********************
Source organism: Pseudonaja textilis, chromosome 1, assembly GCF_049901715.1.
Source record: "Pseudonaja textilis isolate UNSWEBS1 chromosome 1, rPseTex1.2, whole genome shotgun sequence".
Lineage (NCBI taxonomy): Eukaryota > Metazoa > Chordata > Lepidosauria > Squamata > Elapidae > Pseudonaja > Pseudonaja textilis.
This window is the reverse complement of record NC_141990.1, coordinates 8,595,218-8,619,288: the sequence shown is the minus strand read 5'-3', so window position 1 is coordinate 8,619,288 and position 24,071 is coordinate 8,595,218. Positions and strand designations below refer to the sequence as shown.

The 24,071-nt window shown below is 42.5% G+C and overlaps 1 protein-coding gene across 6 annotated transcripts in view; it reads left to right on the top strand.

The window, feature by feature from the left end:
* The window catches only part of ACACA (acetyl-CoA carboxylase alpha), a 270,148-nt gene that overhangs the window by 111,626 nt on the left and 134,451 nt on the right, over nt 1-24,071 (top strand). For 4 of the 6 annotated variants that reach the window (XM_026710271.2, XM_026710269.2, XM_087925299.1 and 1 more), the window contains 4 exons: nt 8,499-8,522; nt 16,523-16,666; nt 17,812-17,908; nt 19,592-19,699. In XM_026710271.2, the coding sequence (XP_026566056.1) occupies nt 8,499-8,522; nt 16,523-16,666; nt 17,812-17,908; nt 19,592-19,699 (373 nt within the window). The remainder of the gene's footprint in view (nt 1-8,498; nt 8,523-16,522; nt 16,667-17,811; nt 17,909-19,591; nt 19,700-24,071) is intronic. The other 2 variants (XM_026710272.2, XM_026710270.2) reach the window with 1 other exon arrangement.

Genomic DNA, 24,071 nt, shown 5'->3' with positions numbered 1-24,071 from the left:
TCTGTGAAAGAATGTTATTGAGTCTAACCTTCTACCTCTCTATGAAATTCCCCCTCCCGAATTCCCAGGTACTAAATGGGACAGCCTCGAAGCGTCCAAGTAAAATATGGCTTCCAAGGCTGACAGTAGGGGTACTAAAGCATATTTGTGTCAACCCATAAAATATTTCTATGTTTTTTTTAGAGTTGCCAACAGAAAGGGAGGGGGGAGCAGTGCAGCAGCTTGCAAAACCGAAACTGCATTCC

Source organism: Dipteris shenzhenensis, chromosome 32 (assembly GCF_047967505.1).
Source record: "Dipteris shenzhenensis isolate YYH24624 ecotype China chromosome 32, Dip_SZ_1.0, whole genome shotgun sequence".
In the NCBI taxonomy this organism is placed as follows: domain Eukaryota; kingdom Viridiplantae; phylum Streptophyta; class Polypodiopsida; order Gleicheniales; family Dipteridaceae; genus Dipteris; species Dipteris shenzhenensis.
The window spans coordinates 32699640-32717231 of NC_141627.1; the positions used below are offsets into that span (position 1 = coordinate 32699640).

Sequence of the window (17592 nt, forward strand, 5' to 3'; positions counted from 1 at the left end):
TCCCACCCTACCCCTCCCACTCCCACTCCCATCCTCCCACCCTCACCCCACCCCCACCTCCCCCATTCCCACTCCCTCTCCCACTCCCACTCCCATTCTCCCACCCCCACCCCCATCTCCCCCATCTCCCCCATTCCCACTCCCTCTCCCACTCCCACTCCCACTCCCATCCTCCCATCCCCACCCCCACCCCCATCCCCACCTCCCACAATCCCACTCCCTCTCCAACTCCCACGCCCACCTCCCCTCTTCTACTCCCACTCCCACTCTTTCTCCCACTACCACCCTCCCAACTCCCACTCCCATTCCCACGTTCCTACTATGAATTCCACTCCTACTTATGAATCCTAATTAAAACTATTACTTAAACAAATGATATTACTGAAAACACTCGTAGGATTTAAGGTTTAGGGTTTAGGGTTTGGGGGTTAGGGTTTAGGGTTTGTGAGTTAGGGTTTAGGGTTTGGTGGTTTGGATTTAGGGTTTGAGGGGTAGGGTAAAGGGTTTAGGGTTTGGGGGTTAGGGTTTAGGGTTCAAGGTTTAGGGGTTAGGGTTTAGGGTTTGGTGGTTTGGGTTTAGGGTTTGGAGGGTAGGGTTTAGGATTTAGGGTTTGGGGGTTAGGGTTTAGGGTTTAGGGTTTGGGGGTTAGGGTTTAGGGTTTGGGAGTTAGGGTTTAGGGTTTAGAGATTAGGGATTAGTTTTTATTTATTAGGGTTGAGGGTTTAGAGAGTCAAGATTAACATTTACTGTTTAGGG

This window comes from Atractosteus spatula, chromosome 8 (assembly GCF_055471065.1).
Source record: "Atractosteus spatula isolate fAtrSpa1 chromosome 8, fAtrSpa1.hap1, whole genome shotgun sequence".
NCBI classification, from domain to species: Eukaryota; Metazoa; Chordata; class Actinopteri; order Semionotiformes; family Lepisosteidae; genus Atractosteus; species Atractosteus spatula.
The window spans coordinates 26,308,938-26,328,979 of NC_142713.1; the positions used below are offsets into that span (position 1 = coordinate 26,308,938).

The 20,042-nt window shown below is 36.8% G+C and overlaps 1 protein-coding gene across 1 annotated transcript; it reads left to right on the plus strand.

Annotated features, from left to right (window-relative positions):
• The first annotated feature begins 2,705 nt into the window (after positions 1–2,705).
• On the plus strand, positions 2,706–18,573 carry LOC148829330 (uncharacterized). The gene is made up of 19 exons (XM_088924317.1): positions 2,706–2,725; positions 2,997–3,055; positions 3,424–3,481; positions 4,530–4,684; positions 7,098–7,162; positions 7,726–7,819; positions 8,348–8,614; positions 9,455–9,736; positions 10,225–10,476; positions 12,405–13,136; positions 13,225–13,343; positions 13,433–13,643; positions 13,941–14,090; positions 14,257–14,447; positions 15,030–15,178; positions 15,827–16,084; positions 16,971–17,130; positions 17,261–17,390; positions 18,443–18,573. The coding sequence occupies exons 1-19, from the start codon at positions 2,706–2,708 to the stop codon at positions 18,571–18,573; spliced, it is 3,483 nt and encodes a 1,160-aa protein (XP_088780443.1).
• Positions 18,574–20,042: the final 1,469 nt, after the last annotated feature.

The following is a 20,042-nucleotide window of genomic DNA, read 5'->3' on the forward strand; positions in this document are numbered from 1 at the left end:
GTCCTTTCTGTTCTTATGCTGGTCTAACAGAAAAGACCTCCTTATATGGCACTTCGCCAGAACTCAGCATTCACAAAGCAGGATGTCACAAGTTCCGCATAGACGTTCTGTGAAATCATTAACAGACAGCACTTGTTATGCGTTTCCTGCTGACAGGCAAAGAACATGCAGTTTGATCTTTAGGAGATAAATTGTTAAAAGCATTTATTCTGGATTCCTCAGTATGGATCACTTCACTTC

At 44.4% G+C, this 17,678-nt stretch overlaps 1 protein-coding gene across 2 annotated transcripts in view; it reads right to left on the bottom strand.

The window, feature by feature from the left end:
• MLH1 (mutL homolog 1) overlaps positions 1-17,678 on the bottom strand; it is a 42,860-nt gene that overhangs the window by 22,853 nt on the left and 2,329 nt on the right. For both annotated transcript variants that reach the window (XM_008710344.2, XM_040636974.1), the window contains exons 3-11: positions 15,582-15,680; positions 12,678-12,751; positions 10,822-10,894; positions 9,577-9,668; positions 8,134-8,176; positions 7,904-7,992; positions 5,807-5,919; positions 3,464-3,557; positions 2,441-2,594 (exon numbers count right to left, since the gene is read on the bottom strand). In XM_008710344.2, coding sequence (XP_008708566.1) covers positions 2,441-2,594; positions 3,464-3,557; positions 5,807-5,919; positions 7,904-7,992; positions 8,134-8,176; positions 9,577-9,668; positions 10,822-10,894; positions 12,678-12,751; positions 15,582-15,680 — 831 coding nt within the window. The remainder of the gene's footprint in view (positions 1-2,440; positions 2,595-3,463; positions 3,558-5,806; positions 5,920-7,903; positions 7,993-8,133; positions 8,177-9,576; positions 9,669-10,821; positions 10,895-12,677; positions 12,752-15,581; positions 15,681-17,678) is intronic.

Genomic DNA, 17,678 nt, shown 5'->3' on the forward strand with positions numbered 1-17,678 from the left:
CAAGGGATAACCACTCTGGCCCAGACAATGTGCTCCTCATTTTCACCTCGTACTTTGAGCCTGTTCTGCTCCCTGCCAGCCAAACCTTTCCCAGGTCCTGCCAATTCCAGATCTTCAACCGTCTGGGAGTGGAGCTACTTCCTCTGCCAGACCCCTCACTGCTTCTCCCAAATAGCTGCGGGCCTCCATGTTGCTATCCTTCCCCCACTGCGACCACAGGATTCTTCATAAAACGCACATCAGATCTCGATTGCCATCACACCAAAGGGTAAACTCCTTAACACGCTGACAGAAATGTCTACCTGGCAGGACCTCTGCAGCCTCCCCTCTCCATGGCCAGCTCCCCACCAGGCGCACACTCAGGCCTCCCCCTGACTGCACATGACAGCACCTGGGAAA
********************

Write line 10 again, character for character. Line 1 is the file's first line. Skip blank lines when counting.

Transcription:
Source organism: Dipteris shenzhenensis, chromosome 32 (assembly GCF_047967505.1).